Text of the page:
Imam ibn ‘Abd al-Barr (r.a.) likewise said that he was Shaykh Abu Ja’far Khatmi (r.a.), in al-Isthi’ab fi Ma’arifah al-Aswhab.  Moreover, Imam al-Bayhaqi (r.a.) related the hadits by way of Imam Hakim (r.a.) and confirmed that it was rigorously authenticated, swahih.  Imam Hakim (r.a.), related it by a chain of transmission meeting the standards of Imam al-Bukhari (r.a.) and Imam Muslim (r.a.), which the ahadits master, Imam adz-Dzahabi (r.a.) confirmed, and Imam ash-Shawkani (r.a.) cited as evidence.  The meaning of this is that all the men of the hadits’ chain of transmission are known to the main a’immah of ahadits.

This hadits was recorded by Imam al-Bukhari (r.a.), in his al-Tarikh al-Kabir; by Imam ibn Majah (r.a.) in his Sunan, where he said it was swahih; by Imam an-Nasa’i (r.a.), in Amal al-Yawm wa al-Layla; by Imam Abu Nu’aym (r.a.), in Ma’arifah asw-Swahabah; by Imam al-Bayhaqi (r.a.); in Dala’il an-Nubuwwah; by Imam al-Mundziri (r.a.)’ in at-Targhib wa at-Tahrib; by Imam al-Haytsami (r.a.), in Majma’ az-Zawa’id wa Manba’ al-Fawa’id; by Imam ath-Thabarani (r.a.), in al-Mu’jam al-Kabir; by Imam ibn Khuzaymah (r.a.), in his Swahih; and by others.  Nearly fifteen ahadits masters, authorities with more than 100,000 ahadits and their chains of transmission by memory, have explicitly stated that this hadits is swahih.  As mentioned above, it has come with a chain of transmission meeting the standards of Imam al-Bukhari (r.a.) and Imam Muslim (r.a.), so there is nothing left for a critic to attack or slanderer to disparage concerning the authenticity of the hadits.  Consequently, as for the permissibility of tawaswswul, through either a living or dead person, it follows by human reason, scholarship, and sentiment, that there is flexibility in the matter.  Whoever wants to, can either take tawaswswul or leave it, without causing trouble or making accusations, since it has been this thoroughly checked.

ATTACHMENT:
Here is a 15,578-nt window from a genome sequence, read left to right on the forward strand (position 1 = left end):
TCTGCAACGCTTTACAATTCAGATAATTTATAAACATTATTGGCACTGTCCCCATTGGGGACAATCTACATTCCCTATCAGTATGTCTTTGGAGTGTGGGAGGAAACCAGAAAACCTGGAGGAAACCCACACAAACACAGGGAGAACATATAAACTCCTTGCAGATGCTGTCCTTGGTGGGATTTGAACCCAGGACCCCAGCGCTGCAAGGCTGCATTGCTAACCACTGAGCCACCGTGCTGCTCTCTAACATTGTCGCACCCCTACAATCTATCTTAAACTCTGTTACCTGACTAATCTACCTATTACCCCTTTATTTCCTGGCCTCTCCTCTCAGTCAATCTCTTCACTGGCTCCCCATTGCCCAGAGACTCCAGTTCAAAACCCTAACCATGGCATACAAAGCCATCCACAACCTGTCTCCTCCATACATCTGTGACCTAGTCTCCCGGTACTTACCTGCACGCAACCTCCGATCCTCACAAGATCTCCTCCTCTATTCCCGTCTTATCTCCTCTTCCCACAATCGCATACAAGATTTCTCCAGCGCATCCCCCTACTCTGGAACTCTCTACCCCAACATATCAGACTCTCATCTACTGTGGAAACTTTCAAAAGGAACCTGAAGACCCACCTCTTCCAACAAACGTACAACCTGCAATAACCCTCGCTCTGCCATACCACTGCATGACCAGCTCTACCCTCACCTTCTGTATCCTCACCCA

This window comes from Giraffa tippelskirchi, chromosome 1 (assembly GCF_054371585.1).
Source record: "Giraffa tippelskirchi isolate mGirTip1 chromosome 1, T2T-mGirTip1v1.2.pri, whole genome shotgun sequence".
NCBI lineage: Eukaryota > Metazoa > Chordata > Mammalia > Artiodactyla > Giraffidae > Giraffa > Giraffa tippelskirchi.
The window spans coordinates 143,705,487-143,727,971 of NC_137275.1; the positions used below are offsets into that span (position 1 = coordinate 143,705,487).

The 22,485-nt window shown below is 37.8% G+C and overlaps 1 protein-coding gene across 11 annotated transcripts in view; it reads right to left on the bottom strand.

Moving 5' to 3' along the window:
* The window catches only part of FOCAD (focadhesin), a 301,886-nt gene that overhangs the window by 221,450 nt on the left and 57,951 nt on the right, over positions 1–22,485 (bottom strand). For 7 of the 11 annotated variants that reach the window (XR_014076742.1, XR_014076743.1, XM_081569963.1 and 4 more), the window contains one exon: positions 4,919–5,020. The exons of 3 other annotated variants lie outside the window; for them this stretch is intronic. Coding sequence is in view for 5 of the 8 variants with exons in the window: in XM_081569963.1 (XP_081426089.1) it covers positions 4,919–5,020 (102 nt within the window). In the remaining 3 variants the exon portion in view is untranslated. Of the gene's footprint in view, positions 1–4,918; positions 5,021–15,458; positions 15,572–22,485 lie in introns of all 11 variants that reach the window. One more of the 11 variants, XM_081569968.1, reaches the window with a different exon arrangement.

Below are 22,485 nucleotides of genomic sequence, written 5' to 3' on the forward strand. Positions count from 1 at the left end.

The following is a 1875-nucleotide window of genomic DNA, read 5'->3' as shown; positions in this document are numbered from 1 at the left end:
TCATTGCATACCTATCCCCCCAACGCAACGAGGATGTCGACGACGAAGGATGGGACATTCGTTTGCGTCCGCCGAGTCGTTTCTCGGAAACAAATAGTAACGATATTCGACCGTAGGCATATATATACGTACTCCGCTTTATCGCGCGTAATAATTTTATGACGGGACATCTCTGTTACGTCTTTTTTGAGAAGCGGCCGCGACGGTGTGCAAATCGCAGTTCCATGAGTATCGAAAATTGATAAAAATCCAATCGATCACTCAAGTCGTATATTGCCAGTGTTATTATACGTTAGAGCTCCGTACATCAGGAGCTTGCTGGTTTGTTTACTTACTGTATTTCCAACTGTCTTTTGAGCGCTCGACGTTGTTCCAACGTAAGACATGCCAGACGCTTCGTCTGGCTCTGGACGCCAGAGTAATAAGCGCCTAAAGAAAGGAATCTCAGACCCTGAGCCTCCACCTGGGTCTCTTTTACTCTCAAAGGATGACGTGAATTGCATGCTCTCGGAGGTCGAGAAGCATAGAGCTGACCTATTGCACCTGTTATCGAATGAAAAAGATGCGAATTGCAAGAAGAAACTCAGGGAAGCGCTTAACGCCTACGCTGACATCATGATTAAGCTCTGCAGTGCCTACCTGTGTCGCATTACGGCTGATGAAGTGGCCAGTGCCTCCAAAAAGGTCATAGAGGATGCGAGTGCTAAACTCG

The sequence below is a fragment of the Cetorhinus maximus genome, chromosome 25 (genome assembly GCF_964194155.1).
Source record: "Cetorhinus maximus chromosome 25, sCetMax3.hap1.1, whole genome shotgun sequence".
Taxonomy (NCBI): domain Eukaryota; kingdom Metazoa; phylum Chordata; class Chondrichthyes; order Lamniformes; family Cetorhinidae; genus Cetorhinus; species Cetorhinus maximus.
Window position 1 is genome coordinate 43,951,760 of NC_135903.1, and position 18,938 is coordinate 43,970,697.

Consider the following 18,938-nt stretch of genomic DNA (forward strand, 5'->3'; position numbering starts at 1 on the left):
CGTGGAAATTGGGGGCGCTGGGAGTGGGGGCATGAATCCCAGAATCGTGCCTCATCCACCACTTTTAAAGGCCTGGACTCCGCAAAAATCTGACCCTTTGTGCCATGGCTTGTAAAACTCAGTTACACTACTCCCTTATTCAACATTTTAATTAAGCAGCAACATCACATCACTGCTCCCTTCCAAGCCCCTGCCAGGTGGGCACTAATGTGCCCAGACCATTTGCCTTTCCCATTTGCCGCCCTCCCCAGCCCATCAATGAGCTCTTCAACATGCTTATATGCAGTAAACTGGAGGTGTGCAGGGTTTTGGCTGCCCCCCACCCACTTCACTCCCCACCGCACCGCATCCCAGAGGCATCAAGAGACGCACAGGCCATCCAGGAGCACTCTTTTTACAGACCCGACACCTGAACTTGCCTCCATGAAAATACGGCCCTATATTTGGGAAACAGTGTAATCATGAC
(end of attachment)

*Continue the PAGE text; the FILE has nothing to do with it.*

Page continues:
It is well to review some salient features of the proof that was given, such as that there are two ahadits, Imam at-Tirmidzi’s (r.a.) “Hadits of the Blind Man” and Imam ath-Thabarani’s (r.a.) “Hadits of the Man in Need” to whom ‘Utsman ibn Hunayf (r.a.) related the story of the blind man, teaching him tawaswswul that the Prophet (s.a.w.) had taught the blind man.

Imam at-Tirmidzi’s (r.a.) hadits is swahih, being the subject of the above investigation of its chain of narrators, the authenticity of which is established beyond a reasonable doubt and attested to by nearly fifteen of the foremost ahadits specialists of Islam.  The hadits explicitly proves the validity of tawaswswul, through a living intermediary as the Prophet (s.a.w.) was alive at the time.  The hadits implicitly shows the validity of supplicating Allah (s.w.t.) through a deceased intermediary as well.  Perhaps the most telling reason is that everything the Prophet (s.a.w.) ordered to be done during his lifetime was legislation valid for all generations until the end of time unless proven otherwise by a subsequent indication from the Prophet (s.a.w.) himself.  The tawaswswul he taught during his lifetime not requiring anything else to be generalised to any time thereafter.